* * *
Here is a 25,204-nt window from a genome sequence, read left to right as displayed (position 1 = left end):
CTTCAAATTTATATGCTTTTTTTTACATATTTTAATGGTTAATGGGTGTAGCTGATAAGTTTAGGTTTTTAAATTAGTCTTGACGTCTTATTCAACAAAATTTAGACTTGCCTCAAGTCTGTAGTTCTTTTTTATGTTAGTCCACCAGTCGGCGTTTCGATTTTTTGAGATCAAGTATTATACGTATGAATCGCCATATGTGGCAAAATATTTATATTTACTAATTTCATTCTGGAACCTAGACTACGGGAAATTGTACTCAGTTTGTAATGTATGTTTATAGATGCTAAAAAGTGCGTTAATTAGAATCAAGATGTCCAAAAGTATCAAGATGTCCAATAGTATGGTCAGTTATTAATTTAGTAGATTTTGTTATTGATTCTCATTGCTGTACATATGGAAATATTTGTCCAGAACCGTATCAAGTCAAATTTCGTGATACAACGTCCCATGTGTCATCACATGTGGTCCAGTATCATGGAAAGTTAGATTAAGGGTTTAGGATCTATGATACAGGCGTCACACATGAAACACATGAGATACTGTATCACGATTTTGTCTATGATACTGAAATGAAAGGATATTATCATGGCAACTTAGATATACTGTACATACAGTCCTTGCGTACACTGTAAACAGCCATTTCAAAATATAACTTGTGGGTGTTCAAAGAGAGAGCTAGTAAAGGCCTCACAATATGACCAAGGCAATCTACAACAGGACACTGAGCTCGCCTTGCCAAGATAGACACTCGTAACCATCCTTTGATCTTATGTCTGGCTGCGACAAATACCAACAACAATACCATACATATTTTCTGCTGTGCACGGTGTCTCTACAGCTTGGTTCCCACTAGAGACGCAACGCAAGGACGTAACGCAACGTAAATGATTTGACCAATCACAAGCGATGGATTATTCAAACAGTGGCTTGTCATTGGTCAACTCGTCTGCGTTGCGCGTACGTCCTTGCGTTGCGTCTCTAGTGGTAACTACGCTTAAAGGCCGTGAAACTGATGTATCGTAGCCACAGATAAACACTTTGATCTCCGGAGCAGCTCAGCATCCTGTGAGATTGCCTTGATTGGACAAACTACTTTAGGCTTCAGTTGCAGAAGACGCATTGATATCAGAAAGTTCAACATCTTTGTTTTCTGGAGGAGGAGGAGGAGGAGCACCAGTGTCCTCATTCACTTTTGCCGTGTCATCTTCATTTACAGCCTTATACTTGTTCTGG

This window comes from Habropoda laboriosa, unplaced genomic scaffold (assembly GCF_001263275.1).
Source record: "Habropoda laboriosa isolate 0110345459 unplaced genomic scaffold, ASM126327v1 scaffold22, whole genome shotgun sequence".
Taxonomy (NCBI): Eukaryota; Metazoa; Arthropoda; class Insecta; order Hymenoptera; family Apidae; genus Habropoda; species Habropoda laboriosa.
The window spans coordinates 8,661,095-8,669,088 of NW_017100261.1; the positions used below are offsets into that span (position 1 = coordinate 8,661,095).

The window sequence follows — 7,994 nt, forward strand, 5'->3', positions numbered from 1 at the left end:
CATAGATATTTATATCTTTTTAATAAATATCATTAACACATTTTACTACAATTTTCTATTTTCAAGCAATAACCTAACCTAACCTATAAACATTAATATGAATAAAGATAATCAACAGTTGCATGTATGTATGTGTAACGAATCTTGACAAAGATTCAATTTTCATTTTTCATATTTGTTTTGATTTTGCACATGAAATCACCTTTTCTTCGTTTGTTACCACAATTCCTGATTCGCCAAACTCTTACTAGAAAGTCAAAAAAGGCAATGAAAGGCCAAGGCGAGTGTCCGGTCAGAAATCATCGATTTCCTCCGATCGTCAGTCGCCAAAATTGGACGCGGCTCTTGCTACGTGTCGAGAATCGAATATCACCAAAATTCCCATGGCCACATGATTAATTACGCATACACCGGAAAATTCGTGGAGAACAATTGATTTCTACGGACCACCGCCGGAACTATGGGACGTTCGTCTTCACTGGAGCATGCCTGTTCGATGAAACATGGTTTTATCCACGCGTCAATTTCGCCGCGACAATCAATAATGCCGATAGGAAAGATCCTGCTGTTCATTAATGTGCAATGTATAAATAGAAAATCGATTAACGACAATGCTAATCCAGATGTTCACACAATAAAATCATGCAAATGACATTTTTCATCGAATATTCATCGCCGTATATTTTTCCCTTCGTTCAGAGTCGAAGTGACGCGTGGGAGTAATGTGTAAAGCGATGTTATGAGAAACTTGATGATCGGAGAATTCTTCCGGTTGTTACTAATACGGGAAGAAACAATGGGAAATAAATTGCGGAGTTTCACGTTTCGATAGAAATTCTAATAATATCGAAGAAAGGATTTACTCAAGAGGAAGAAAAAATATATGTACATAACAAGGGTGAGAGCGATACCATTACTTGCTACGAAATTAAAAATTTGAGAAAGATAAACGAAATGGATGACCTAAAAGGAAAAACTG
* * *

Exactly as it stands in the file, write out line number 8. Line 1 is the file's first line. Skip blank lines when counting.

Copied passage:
CATAGATATTTATATCTTTTTAATAAATATCATTAACACATTTTACTACAATTTTCTATTTTCAAGCAATAACCTAACCTAACCTATAAACATTAATATGAATAAAGATAATCAACAGTTGCATGTATGTATGTGTAACGAATCTTGACAAAGATTCAATTTTCATTTTTCATATTTGTTTTGATTTTGCACATGAAATCACCTTTTCTTCGTTTGTTACCACAATTCCTGATTCGCCAAACTCTTACTAGAAAGTCAAAAAAGGCAATGAAAGGCCAAGGCGAGTGTCCGGTCAGAAATCATCGATTTCCTCCGATCGTCAGTCGCCAAAATTGGACGCGGCTCTTGCTACGTGTCGAGAATCGAATATCACCAAAATTCCCATGGCCACATGATTAATTACGCATACACCGGAAAATTCGTGGAGAACAATTGATTTCTACGGACCACCGCCGGAACTATGGGACGTTCGTCTTCACTGGAGCATGCCTGTTCGATGAAACATGGTTTTATCCACGCGTCAATTTCGCCGCGACAATCAATAATGCCGATAGGAAAGATCCTGCTGTTCATTAATGTGCAATGTATAAATAGAAAATCGATTAACGACAATGCTAATCCAGATGTTCACACAATAAAATCATGCAAATGACATTTTTCATCGAATATTCATCGCCGTATATTTTTCCCTTCGTTCAGAGTCGAAGTGACGCGTGGGAGTAATGTGTAAAGCGATGTTATGAGAAACTTGATGATCGGAGAATTCTTCCGGTTGTTACTAATACGGGAAGAAACAATGGGAAATAAATTGCGGAGTTTCACGTTTCGATAGAAATTCTAATAATATCGAAGAAAGGATTTACTCAAGAGGAAGAAAAAATATATGTACATAACAAGGGTGAGAGCGATACCATTACTTGCTACGAAATTAAAAATTTGAGAAAGATAAACGAAATGGATGACCTAAAAGGAAAAACTG